Overdoses On Drug Cocktails Reach New Record High: FDA Issues New Warning Labels
As the scourge of opioid drug abuse continues to ravage the U.S., the fallout and casualties continue to mount. Opioids accounted for more than 47,000 overdose deaths in 2014, and now there are reports of people being hospitalized after taking counterfeit opioid prescription pills. Indeed, one telling statistic notes that more than six out of ten drug overdose deaths involve opioids.
But a new threat has emerged in the battle against the so-called “benevolent” medications–those drugs that are legal and make stockholders a lot of money, but which prove deadly nonetheless.
So alarming is this new trend that the Food and Drug Administration has seen fit to issue a new “black box warning” to be printed on nearly 400 products. This constitutes the strongest warning of its kind that the FDA can issue, in order to call doctors, patients, and other health care providers’ attention to the potential dangers that certain drug combinations may present.
According to the FDA, the combination of certain anti-anxiety meds like Xanax and painkillers has led to a spike in emergency room visits. Since 2004 the number of deaths attributed to overdoses from taking the recommended dosage of one drug in concert with another drug has tripled.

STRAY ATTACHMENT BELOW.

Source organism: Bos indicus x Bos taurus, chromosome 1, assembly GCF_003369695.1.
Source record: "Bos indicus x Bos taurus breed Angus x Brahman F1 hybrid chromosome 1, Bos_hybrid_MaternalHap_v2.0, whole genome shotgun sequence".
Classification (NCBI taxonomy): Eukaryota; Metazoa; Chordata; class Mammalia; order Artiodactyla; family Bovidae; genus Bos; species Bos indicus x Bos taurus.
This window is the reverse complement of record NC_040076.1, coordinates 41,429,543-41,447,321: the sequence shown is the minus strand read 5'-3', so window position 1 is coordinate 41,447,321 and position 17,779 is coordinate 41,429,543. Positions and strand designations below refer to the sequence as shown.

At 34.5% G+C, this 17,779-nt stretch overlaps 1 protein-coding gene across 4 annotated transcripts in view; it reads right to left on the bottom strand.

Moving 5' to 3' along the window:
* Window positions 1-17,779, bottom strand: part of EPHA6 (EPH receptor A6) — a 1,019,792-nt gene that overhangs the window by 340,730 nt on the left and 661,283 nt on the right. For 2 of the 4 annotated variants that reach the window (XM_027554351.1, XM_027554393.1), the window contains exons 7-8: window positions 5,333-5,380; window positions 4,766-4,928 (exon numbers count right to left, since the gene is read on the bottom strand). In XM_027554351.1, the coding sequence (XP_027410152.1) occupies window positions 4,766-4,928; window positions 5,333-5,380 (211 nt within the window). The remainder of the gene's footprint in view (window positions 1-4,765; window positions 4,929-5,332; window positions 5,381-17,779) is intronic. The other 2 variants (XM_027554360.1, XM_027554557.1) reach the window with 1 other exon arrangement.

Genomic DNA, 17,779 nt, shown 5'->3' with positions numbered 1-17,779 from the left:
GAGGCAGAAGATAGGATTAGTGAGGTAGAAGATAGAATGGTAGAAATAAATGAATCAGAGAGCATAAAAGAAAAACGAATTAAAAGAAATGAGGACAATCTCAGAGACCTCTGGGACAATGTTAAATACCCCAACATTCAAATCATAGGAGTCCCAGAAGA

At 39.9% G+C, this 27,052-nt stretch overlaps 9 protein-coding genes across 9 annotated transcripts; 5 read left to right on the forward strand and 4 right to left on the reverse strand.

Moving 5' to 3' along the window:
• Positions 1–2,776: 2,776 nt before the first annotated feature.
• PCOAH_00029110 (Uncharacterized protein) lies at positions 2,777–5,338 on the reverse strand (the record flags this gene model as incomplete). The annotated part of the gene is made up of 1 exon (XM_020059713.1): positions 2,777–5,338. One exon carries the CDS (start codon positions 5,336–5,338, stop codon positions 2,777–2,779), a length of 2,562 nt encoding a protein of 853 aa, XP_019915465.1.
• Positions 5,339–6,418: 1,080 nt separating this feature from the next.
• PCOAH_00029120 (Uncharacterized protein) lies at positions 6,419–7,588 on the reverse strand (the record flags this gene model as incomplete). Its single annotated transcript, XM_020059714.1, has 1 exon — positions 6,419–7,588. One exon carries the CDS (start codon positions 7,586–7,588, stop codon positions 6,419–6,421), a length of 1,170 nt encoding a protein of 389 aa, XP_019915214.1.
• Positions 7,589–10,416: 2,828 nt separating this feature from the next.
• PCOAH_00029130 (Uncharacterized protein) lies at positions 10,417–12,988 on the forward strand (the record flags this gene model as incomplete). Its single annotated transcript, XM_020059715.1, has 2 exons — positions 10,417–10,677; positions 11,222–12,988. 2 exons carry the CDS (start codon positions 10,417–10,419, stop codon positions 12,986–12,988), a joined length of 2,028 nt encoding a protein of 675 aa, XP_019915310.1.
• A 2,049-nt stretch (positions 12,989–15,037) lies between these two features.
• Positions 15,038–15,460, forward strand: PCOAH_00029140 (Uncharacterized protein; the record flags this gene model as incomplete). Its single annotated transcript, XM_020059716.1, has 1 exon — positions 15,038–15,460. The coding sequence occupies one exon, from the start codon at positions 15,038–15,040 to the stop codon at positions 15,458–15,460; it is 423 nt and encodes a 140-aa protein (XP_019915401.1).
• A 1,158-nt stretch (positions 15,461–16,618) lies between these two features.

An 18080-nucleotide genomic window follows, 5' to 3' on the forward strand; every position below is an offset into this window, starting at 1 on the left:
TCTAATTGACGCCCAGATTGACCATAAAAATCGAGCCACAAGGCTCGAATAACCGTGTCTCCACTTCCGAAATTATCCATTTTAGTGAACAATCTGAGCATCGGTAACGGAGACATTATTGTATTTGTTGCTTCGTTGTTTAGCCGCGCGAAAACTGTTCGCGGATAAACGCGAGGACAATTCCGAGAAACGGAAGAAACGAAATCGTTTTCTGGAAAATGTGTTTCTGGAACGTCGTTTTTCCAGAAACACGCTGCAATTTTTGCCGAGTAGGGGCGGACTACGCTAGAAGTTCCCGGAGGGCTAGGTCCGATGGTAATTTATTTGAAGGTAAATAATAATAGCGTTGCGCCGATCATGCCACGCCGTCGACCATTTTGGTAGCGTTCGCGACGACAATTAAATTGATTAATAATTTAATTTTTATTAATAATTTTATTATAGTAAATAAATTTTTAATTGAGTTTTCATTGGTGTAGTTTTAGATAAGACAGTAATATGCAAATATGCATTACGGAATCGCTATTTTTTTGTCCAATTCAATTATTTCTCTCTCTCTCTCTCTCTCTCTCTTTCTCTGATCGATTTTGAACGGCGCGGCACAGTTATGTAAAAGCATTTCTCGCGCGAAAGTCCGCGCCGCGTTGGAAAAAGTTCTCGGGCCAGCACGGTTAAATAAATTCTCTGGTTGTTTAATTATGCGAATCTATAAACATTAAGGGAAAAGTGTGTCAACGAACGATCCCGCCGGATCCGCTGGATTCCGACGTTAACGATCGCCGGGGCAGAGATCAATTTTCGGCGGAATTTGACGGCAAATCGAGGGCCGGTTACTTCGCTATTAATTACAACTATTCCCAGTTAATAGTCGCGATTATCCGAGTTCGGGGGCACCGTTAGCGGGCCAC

“It is nothing short of a public health crisis when you see a substantial increase of avoidable overdose and death related to two widely used drug classes being taken together,” said FDA Commissioner Dr. Robert Califf in a prepared statement.
Opioid painkillers like oxycodone, hydrocodone and morphine will receive the new warning labels, as will drugs in the benzodiazepines class, including Xanax, Valium, and lorazepam.
Also at issue was the use of sedatives in combination with either opioids or benzodiazepines or both. People who have mixed them can experience problems with breathing, comas and even death.
Doctors have been issued new directives pleading with them to reduce the number of opioid prescriptions they write, and indeed there has been a decline in prescriptions for the first time in 20 years. However the rate of fatal overdoses continues to climb.
The new FDA warning was rolled out as a part of the FDA’s new “Opioids Action Plan,” which it hopes will lead to a “reversing of the prescription opioid abuse epidemic, while still providing patients in pain access to effective and appropriate pain management.”
Interestingly, nowhere in the report was there mention of the new statistics that show that in states with legal access to medical marijuana, annual prescriptions written for opioid pain relievers and other drugs have dropped precipitously.
Guess we’ll have to wait a few years until Big Pharma can capitalize on marijuana-derived drugs before we start hearing from the FDA on its benefits.